Scott Mandelbrote

A Man and His Myth



Chatto & Windus 153pp £12.99 order from our bookshop

The life of Isaac Newton (1642–1727) is hardly unknown. Reclusive though Newton may have been in the prime of his invention, long before the end of his life he had become a moving tourist attraction. French abbés, German academic tyros and Italian astronomers considered a visit to Newton to be worth the detour, whether they were seeking interpretations of ancient history, demonstrations of alchemical furnaces, or guidance on mathematical analysis. As President of the Royal Society from 1703, Newton took control of a body at least part of whose purpose was international communication and used it shamelessly to promulgate his own version of his past. Thanks to his careful supervision of both evidence and the forms of inquiry, the committee of the Royal Society that was charged with determining who had been the first mathematician to discover the calculus came down firmly on Newton’s side. From then on, the myth of Newton’s youthful genius began to acquire more and more lustre. It was burnished enthusiastically by a succession of star-struck admirers, whose accounts of their hero were drawn together by a calculating nephew-in-law, with an eye to supplementing his considerable inheritance through a biography of, and posthumous publications of writings by, the great man. Poetry, paintings, portrait medals and a memorial in Westminster Abbey followed the scientist’s death in what the art historian Francis Haskell referred to as ‘the apotheosis of Newton’. Yet always there was a darker undertow.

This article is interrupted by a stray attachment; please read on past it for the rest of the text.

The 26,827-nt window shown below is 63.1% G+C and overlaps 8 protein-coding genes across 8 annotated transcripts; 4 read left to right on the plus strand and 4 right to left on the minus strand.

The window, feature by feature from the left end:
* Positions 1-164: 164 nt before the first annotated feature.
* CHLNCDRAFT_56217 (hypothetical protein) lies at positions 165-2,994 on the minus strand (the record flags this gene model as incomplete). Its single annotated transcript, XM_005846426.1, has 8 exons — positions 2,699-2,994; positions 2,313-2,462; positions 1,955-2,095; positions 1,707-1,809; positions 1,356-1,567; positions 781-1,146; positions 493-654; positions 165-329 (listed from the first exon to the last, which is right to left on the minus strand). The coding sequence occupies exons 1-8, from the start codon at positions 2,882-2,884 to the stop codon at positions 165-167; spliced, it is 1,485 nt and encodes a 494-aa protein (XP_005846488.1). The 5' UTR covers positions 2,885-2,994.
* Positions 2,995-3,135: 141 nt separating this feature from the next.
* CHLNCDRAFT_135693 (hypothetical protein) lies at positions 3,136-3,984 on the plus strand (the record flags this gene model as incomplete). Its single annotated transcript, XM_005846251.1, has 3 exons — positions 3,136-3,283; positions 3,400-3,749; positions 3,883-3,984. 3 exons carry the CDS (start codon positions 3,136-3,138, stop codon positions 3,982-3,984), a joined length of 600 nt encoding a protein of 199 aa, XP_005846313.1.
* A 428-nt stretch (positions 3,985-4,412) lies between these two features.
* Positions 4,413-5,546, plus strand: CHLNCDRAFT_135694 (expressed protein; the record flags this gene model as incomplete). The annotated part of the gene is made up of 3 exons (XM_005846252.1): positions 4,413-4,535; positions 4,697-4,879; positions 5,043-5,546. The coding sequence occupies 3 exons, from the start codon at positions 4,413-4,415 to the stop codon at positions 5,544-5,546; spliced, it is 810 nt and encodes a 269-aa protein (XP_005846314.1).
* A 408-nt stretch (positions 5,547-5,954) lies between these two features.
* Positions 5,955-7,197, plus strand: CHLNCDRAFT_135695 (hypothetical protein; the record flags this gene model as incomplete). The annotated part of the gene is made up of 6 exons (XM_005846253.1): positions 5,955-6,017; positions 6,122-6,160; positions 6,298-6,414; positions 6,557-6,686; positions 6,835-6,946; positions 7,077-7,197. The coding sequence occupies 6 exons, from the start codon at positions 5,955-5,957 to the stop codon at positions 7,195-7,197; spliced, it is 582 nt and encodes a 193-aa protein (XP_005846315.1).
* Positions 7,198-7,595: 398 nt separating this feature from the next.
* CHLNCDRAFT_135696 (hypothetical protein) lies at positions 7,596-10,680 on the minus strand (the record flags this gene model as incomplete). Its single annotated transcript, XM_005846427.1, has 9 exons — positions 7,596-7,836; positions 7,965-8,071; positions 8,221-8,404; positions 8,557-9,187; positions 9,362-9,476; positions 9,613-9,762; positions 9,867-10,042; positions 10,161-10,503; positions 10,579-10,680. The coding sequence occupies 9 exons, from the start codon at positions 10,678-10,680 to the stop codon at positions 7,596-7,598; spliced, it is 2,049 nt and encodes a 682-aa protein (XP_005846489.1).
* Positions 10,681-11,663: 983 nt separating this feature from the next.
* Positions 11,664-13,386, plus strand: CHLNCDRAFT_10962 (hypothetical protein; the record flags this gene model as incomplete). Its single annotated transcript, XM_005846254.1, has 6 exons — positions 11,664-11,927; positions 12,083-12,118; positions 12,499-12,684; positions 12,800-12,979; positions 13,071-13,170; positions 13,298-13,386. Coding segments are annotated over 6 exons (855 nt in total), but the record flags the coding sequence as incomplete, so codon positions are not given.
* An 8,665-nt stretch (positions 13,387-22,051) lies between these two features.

Sign Up to our newsletter

Receive free articles, highlights from the archive, news, details of prizes, and much more.

Follow Literary Review on Twitter

  • Last Tweets

    • The entertaining Howard Jacobson is in conversation with Prof John Mullan at the Queen’s Park Book Festival on Sund… ,
    • 'A modest and retiring man, Thompson spent his life describing apple varieties and recommending the best – Ribston… ,
    • 'Macfarlane is a poet with the instincts of a thriller writer, an autodidact in botany, mycology, geology and palae… ,
    • 'Some scholars attribute Shakespeare’s pre-eminence to four centuries of propaganda and not to the fact that Hamlet… ,
    • RT : We would appreciate any retweets ,
    • We've just stumbled on a gem from the LR archive. The emoluments page from May 1995, in which one reviewer asked to… ,
    • Unlike Mary Shelley's monstrous creation, Jeanette Winterson's Frankenstein-inspired novel feels 'barely alive', sa… ,